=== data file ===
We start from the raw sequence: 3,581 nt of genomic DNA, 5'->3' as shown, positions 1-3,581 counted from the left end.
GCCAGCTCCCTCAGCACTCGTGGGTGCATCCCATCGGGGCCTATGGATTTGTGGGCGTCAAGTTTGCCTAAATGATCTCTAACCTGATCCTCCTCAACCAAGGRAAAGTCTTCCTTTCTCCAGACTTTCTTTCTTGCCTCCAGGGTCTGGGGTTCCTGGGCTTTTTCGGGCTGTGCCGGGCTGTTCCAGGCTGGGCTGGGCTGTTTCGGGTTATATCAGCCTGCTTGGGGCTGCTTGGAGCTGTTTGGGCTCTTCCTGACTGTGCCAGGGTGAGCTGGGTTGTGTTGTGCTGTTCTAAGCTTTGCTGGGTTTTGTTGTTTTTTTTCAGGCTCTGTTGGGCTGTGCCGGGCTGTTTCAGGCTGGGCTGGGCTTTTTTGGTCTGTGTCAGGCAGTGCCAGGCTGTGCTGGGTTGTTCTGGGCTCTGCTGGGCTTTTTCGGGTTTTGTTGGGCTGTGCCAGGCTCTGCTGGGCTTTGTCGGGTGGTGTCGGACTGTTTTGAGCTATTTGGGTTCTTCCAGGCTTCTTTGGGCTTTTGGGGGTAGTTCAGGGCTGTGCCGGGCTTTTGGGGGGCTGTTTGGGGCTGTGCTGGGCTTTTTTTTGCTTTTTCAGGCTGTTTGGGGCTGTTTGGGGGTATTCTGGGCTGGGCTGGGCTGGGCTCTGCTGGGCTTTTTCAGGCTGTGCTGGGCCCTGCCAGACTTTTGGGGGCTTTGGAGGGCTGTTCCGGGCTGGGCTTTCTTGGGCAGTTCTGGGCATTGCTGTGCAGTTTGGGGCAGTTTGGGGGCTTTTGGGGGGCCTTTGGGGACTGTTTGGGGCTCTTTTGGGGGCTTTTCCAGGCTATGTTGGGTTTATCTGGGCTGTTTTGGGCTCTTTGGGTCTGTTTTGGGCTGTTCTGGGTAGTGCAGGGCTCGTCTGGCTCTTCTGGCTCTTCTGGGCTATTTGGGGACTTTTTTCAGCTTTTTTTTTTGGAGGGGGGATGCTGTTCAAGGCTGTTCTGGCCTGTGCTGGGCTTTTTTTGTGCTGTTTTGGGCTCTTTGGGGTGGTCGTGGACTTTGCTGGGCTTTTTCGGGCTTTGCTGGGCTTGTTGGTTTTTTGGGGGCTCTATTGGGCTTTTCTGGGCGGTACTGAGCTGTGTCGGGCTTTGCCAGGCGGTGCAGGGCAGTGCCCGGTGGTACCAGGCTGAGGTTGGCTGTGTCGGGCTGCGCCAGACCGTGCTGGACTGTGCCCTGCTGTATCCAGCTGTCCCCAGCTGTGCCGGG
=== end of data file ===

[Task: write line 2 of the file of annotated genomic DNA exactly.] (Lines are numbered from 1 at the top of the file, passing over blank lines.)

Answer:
GCCAGCTCCCTCAGCACTCGTGGGTGCATCCCATCGGGGCCTATGGATTTGTGGGCGTCAAGTTTGCCTAAATGATCTCTAACCTGATCCTCCTCAACCAAGGRAAAGTCTTCCTTTCTCCAGACTTTCTTTCTTGCCTCCAGGGTCTGGGGTTCCTGGGCTTTTTCGGGCTGTGCCGGGCTGTTCCAGGCTGGGCTGGGCTGTTTCGGGTTATATCAGCCTGCTTGGGGCTGCTTGGAGCTGTTTGGGCTCTTCCTGACTGTGCCAGGGTGAGCTGGGTTGTGTTGTGCTGTTCTAAGCTTTGCTGGGTTTTGTTGTTTTTTTTCAGGCTCTGTTGGGCTGTGCCGGGCTGTTTCAGGCTGGGCTGGGCTTTTTTGGTCTGTGTCAGGCAGTGCCAGGCTGTGCTGGGTTGTTCTGGGCTCTGCTGGGCTTTTTCGGGTTTTGTTGGGCTGTGCCAGGCTCTGCTGGGCTTTGTCGGGTGGTGTCGGACTGTTTTGAGCTATTTGGGTTCTTCCAGGCTTCTTTGGGCTTTTGGGGGTAGTTCAGGGCTGTGCCGGGCTTTTGGGGGGCTGTTTGGGGCTGTGCTGGGCTTTTTTTTGCTTTTTCAGGCTGTTTGGGGCTGTTTGGGGGTATTCTGGGCTGGGCTGGGCTGGGCTCTGCTGGGCTTTTTCAGGCTGTGCTGGGCCCTGCCAGACTTTTGGGGGCTTTGGAGGGCTGTTCCGGGCTGGGCTTTCTTGGGCAGTTCTGGGCATTGCTGTGCAGTTTGGGGCAGTTTGGGGGCTTTTGGGGGGCCTTTGGGGACTGTTTGGGGCTCTTTTGGGGGCTTTTCCAGGCTATGTTGGGTTTATCTGGGCTGTTTTGGGCTCTTTGGGTCTGTTTTGGGCTGTTCTGGGTAGTGCAGGGCTCGTCTGGCTCTTCTGGCTCTTCTGGGCTATTTGGGGACTTTTTTCAGCTTTTTTTTTTGGAGGGGGGATGCTGTTCAAGGCTGTTCTGGCCTGTGCTGGGCTTTTTTTGTGCTGTTTTGGGCTCTTTGGGGTGGTCGTGGACTTTGCTGGGCTTTTTCGGGCTTTGCTGGGCTTGTTGGTTTTTTGGGGGCTCTATTGGGCTTTTCTGGGCGGTACTGAGCTGTGTCGGGCTTTGCCAGGCGGTGCAGGGCAGTGCCCGGTGGTACCAGGCTGAGGTTGGCTGTGTCGGGCTGCGCCAGACCGTGCTGGACTGTGCCCTGCTGTATCCAGCTGTCCCCAGCTGTGCCGGG